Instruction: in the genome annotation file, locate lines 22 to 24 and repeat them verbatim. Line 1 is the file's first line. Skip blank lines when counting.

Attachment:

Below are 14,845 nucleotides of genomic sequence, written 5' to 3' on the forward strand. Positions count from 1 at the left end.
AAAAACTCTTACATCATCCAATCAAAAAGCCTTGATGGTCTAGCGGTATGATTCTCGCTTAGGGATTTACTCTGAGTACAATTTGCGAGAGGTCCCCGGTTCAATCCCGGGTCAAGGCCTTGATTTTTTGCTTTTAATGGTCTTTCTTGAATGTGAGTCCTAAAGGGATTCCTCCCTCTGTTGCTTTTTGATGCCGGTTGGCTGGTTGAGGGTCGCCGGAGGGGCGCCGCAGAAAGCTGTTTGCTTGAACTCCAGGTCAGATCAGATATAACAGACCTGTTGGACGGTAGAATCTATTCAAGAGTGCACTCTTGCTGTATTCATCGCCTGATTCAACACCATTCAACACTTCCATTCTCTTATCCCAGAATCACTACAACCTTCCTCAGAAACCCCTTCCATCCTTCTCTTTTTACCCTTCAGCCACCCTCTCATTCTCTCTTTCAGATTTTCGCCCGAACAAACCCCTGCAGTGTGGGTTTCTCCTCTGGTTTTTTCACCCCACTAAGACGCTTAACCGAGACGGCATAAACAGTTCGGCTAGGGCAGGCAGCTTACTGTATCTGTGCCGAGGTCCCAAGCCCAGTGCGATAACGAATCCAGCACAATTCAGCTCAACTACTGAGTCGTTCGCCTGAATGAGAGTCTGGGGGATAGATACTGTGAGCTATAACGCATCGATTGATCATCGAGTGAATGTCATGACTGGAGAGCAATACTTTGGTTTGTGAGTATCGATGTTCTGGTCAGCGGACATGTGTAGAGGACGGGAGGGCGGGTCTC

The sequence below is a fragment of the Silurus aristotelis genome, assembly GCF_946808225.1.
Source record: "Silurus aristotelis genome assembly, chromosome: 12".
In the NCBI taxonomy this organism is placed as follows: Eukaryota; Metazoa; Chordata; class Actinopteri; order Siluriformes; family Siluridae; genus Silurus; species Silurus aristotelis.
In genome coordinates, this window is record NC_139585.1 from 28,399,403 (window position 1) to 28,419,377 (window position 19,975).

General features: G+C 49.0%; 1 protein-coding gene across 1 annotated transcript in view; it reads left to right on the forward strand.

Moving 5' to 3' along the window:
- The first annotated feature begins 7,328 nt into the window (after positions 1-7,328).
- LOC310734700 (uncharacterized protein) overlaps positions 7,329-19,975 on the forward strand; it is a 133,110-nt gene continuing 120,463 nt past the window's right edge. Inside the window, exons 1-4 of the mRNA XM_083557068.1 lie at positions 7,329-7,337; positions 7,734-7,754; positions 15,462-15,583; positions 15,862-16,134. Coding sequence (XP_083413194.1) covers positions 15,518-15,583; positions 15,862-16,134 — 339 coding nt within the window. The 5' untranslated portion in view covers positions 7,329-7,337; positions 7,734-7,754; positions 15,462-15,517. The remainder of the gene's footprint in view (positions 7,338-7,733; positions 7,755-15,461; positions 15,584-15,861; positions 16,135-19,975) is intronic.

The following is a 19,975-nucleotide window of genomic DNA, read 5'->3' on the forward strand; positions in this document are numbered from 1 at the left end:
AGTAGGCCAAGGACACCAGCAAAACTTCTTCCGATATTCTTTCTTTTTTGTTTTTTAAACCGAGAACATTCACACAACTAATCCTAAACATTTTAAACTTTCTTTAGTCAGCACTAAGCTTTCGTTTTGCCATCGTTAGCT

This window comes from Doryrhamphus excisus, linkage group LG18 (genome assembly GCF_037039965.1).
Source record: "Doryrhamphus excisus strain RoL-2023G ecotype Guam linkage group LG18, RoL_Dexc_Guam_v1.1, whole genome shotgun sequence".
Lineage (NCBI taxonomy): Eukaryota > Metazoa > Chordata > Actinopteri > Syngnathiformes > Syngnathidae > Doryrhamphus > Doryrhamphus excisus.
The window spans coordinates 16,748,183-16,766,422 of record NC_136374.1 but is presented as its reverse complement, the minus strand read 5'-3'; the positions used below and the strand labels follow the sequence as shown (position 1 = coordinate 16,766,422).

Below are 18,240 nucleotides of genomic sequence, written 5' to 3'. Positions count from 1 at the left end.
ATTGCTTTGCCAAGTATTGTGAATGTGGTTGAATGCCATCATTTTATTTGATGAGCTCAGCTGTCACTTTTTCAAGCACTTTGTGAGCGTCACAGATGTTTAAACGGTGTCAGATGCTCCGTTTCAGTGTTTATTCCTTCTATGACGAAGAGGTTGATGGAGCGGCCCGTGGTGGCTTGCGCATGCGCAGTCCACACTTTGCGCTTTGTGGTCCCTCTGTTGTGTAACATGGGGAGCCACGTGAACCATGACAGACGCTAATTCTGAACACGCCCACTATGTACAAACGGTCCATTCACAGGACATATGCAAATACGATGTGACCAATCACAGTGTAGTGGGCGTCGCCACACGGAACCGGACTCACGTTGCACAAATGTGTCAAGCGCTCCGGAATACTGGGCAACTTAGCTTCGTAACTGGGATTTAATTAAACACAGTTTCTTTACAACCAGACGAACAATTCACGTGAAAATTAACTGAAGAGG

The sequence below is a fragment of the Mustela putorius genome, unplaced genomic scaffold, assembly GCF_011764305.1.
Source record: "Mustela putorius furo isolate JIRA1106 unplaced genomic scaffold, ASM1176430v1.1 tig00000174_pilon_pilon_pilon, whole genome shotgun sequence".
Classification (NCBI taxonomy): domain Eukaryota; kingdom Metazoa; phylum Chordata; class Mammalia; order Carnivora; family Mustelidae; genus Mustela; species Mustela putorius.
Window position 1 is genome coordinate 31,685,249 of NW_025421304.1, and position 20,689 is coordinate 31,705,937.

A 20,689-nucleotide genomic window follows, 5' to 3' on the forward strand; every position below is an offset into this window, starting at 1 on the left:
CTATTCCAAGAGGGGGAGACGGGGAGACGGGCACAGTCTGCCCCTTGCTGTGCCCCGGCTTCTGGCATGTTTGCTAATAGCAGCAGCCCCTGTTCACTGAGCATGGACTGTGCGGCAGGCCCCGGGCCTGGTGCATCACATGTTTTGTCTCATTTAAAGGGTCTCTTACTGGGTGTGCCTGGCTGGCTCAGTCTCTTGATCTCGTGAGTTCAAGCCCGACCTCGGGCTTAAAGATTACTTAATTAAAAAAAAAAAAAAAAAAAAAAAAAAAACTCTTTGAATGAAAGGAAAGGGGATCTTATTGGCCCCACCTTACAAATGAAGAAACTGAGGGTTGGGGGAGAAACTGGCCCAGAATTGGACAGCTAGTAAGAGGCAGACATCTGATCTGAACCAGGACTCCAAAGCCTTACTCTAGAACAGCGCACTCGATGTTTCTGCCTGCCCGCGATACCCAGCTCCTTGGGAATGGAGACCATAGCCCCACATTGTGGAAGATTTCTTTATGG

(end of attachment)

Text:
Window position 1 is genome coordinate 31,685,249 of NW_025421304.1, and position 20,689 is coordinate 31,705,937.

A 20,689-nucleotide genomic window follows, 5' to 3' on the forward strand; every position below is an offset into this window, starting at 1 on the left:
CTATTCCAAGAGGGGGAGACGGGGAGACGGGCACAGTCTGCCCCTTGCTGTGCCCCGGCTTCTGGCATGTTTGCTAATAGCAGCAGCCCCTGTTCACTGAGCATGGACTGTGCGGCAGGCCCCGGGCCTGGTGCATCACATGTTTTGTCTCATTTAAAGGGTCTCTTACTGGGTGTGCCTGGCTGGCTCAGTCTCTTGATCTCGTGAGTTCAAGCCCGACCTCGGGCTTAAAGATTACTTAATTAAAAAAAAAAAAAAAAAAAAAAAAAAAACTCTTTGAATGAAAGGAAAGGGGATCTTATTGGCCCCACCTTACAAATGAAGAAACTGAGGGTTGGGGGAGAAACTGGCCCAGAATTGGACAGCTAGTAAGAGGCAGACATCTGATCTGAACCAGGACTCCAAAGCCTTACTCTAGAACAGCGCACTCGATGTTTCTGCCTGCCCGCGATACCCAGCTCCTTGGGAATGGAGACCATAGCCCCACATTGTGGAAGATTTCTTTATGG